How badly do you want to get big and strong? Real bad- right? Then did you prepare enough food on Sunday (sandwiches, rice, oatmeal, protein drink etc.) to last you to at least Thursday? Honestly, answer the question; did you? What about aerobic work; did you hit it a couple of times last week to help recover from your workouts and to get your heat and lungs in shape to help you recover faster between sets? Have you been stretching to prevent injury?

I cant tell you how many trainees that I have worked with think they are really doing the best that they can- but in reality they fall way short of true dedication. And when they aren't getting the results that they feel they have earned by busting butt in the gym, they almost always blame the “program” (the solar system, the dog, their biorhythms, or almost anything else outside of what I mentioned above). Now, I'm not in any way suggesting that you need to live an unbalanced life where all you do is devote every waking hour to training and eating. You've got to work, some of you have to study, you have to take care of your significant other, some have to take care of your children, and you need to have a social life and spiritual life (and believe it or not maybe even a hobby outside of weight training!). But there is still PLENTY of time to train, do aerobic work, stretch and prepare food. And this last one is really a biggie. Its where most trainees falter. You need to make a decision. Do you really want it or not? Well if you're not willing to do what needs to be done, don't complain about not getting the results that you desire.

You know, when you combine proper nutrition with proper training the results can be staggering. One of our new trainees, a high school football player put on 21 pounds in 10 week while in season. He trained just two times per week for a half hour each session- after football practise when he was already tired. And no, this wasn't a 110 pounder who put on the 21. It was a 6'4”, 221lbs defensive end. The big secrets are; stimulating training that allows time for recovery and a CALORIC OVERLOAD- some big secret. After 20 years of strength coaching this is the primary areas where hard training trainees fail. You cant build a building without the proper bricks, steel, lumbar, mortar etc., no matter how many construction workers are running around. I hope you get my point here. Don't waste all the effort you put into a workout by not giving the body ALL the material it needs to take advantage of the stimulation that you created. This leads me to something else most trainees don't think about: when the growth, or change in strength, actually takes place. And its not when you're training.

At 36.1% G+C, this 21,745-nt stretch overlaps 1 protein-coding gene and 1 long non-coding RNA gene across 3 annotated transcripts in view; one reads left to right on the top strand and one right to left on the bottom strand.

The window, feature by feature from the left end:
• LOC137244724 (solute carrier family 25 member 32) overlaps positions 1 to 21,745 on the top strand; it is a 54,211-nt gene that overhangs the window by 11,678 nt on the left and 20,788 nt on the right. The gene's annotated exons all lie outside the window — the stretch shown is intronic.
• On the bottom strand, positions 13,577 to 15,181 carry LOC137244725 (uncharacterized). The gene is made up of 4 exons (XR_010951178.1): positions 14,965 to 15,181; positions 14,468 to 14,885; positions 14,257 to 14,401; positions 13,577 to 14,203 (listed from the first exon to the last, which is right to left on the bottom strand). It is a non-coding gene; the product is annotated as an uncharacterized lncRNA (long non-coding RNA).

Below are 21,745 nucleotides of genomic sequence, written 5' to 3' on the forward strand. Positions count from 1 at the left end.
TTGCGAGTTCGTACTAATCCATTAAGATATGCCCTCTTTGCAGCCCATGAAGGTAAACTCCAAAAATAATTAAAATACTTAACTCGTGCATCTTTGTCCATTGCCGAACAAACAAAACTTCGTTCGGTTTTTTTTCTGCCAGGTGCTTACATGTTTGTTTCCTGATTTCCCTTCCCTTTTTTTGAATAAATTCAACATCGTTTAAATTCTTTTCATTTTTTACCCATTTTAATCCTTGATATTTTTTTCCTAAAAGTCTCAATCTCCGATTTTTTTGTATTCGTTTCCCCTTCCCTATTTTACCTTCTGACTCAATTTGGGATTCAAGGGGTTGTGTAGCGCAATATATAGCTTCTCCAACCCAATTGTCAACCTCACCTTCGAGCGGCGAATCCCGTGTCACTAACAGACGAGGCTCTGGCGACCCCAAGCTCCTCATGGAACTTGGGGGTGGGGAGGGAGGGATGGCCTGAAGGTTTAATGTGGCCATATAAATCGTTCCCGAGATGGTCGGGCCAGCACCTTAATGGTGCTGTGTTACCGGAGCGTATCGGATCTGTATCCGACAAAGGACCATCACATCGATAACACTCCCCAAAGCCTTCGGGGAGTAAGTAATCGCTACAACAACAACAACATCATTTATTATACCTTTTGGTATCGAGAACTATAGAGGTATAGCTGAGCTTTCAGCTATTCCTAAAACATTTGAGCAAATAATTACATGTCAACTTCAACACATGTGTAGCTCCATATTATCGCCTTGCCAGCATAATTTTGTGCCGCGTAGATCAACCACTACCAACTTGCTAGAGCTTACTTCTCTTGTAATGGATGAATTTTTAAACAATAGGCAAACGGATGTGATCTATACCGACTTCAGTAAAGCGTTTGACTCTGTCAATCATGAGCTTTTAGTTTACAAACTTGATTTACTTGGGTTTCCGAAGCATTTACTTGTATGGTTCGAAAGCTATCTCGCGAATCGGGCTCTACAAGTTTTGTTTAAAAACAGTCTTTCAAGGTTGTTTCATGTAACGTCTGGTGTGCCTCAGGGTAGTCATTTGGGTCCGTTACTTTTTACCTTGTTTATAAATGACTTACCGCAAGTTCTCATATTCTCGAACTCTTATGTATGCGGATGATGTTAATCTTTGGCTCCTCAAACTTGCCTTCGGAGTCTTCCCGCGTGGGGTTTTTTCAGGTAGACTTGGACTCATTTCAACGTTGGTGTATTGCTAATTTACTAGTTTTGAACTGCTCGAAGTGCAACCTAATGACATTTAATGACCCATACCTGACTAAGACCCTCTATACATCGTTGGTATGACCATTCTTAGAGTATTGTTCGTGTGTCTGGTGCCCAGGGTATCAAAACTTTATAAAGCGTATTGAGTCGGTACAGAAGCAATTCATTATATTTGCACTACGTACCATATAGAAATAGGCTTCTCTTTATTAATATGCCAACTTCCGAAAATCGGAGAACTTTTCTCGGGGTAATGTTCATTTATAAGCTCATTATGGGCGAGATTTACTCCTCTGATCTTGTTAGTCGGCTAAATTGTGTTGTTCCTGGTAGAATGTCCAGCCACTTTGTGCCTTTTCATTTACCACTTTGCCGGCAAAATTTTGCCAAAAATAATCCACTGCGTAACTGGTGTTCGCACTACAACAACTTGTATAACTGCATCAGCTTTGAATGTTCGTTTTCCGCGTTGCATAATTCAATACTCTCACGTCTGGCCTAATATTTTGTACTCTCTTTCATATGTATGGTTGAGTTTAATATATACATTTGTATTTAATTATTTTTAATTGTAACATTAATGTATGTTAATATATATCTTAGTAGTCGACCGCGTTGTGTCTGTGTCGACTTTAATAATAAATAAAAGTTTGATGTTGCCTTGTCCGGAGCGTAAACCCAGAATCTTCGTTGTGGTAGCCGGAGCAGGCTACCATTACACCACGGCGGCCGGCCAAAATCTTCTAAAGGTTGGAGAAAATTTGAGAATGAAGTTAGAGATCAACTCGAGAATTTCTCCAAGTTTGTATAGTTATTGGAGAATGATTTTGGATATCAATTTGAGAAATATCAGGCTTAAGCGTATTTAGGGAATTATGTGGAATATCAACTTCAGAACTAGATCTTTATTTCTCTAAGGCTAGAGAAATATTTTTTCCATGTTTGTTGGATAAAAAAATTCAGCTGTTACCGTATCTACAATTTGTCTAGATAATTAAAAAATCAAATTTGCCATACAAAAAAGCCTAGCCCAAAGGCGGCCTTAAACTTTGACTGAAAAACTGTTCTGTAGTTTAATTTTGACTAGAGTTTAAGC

I want you to start looking at the days between training differently. I want you to start viewing these days for what they turely are- they are THE opportunity for change; for strength and size gains to take place. The day that you train only gives you the CHANCE for change- but the actually change takes places in-between workouts! As simple as this is to understand, most trainees don't focus on the very significant importance of this. Hey, we all get fired up to lift, but who really gets fired up and focused on eating and stretching and resting and performing aerobic work on the days between? Not many. What a shame, because once again, this IS your ONLY opportunity for change! And all those things that I just mentioned WILL help you to get bigger and stronger. You'd be shocked at the gains that you could make workout to workout if you really grasped what I just wrote.